Seven patients who received matched targeted therapy had significant measurable responses to therapy. In six of these tumours, the therapies corresponded to a gene fusion. Fusion genes form in a cell when a piece of a chromosome breaks off and attaches to another chromosome, causing broken DNA segments to fuse together to form an entirely new gene. Some of these genes produce fusion proteins that can lead to uncontrollable cell growth and tumor formation.

“Gene fusions are very important in pediatric tumors,” says Church. “It’s an exciting time because there are so many new drugs that can target these fusions and we have new tests that can reliably detect them.”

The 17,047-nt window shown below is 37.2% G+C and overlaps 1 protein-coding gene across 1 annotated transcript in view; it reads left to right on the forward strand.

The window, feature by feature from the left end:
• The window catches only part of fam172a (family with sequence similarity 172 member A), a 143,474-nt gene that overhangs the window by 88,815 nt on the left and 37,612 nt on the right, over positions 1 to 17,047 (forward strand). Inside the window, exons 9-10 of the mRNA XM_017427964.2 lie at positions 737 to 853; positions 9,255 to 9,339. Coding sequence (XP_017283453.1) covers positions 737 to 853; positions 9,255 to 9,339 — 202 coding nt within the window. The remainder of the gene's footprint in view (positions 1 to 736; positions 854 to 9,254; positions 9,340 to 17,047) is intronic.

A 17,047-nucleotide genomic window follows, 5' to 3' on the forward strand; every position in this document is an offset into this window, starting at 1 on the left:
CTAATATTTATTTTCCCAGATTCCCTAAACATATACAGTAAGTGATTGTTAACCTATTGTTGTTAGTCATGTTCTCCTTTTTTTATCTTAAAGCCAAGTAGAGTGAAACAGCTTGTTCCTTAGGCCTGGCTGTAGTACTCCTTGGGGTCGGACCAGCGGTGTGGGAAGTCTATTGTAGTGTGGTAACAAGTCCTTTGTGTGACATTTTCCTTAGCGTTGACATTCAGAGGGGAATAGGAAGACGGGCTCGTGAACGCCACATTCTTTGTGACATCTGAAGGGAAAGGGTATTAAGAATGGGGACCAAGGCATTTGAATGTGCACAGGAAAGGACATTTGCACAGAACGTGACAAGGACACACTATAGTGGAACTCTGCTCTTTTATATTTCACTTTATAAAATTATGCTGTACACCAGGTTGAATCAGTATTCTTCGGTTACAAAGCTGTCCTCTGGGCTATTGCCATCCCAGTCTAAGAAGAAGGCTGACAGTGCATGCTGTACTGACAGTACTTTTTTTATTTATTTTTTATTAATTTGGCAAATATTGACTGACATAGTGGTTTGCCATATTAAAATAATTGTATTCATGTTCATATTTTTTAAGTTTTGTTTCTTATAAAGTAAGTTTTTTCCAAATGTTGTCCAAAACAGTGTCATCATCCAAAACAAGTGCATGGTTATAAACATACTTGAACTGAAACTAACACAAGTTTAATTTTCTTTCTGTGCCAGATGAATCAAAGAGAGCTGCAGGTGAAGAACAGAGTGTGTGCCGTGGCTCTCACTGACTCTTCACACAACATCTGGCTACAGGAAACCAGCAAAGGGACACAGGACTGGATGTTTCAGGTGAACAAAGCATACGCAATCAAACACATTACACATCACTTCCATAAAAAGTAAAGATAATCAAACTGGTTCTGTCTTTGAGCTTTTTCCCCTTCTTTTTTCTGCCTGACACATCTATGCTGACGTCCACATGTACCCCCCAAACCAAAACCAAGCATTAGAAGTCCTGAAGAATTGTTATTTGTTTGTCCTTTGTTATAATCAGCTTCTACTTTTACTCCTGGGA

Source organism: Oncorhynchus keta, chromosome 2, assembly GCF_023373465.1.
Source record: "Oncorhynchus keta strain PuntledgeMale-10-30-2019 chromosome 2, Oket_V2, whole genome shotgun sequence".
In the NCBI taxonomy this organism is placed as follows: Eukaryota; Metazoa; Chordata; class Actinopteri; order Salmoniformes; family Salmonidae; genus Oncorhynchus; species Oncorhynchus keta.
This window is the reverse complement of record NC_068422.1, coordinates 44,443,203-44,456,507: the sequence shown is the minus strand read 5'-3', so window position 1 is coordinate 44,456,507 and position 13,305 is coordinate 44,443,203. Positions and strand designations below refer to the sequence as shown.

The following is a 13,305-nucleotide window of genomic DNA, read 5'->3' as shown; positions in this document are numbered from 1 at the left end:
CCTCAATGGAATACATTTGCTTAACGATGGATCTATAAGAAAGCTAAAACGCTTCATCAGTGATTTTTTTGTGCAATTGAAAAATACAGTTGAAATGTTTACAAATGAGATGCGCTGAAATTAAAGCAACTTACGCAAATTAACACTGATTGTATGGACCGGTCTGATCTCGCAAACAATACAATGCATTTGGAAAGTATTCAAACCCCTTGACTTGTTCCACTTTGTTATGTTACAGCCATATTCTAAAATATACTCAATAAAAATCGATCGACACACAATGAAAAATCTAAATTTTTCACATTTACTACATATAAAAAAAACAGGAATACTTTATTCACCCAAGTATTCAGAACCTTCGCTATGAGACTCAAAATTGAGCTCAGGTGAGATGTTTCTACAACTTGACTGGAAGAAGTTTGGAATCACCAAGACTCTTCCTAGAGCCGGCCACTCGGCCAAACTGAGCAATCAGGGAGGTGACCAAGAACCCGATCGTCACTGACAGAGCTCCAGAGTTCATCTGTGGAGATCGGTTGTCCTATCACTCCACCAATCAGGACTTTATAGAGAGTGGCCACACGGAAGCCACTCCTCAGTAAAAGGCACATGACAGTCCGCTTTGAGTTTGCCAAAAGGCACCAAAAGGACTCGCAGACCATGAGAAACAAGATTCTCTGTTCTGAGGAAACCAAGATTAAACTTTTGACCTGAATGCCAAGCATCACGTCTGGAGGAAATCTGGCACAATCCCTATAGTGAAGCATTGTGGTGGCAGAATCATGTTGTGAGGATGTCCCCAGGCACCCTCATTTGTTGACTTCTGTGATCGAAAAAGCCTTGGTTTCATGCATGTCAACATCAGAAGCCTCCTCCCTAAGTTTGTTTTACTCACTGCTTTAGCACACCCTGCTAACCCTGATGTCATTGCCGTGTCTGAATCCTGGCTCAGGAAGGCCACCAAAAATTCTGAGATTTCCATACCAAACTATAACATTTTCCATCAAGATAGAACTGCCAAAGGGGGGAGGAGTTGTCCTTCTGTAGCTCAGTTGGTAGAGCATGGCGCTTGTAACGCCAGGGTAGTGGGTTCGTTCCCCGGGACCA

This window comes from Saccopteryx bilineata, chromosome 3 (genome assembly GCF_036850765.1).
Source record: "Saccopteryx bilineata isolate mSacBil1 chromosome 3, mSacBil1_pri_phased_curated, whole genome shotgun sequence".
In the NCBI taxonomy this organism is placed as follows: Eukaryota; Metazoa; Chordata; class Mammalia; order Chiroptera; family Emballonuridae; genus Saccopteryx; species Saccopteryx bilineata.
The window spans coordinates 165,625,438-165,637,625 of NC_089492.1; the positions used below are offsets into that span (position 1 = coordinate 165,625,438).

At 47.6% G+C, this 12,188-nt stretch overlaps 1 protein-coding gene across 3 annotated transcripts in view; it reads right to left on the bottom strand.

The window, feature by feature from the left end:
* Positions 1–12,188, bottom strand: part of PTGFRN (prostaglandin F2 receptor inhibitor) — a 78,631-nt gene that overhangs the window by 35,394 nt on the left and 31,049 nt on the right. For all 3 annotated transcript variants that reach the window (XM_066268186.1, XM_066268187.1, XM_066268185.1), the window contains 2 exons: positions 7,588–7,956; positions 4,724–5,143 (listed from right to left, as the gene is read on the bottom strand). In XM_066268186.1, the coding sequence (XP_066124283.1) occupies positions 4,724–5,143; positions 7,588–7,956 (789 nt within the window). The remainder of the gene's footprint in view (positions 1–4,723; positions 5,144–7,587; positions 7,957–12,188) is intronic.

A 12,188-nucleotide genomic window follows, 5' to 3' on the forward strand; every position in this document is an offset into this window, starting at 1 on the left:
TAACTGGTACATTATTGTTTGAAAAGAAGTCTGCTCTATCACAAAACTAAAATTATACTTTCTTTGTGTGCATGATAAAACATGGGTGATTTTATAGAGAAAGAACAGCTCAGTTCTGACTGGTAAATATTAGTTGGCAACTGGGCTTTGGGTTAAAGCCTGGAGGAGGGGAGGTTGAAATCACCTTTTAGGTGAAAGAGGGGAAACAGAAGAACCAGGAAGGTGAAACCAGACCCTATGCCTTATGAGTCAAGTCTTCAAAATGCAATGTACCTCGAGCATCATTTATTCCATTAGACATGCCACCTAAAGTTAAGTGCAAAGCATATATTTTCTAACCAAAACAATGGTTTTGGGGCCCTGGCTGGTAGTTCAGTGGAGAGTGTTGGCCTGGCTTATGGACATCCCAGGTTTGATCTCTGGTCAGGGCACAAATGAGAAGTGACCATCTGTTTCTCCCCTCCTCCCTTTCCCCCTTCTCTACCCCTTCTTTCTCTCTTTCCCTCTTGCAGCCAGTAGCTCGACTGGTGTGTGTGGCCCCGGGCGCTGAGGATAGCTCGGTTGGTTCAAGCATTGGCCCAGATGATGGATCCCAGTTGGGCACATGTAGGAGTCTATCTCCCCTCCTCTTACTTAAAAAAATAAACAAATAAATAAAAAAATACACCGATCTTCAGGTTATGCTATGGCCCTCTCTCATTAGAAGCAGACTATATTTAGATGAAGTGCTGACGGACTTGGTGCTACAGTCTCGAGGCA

Church and Janeway hope their work will help make genomic profiling the standard of care for new or recurrent, insurance-reimbursable pediatric solid tumors — just as it does for adults.

“We know there are patients who don’t have access to these tests because they’re not being reimbursed consistently,” Church says. “We want to expand access to molecular profiling for every child with a solid tumor.”

This study was funded by: Precision For Kids Pan Mass Challenge Team; 4C Fund; Lamb Family Fund; C&S Wholesale Grocers and C&S Charities; and Alexandra Simpson Pediatric Research Fund.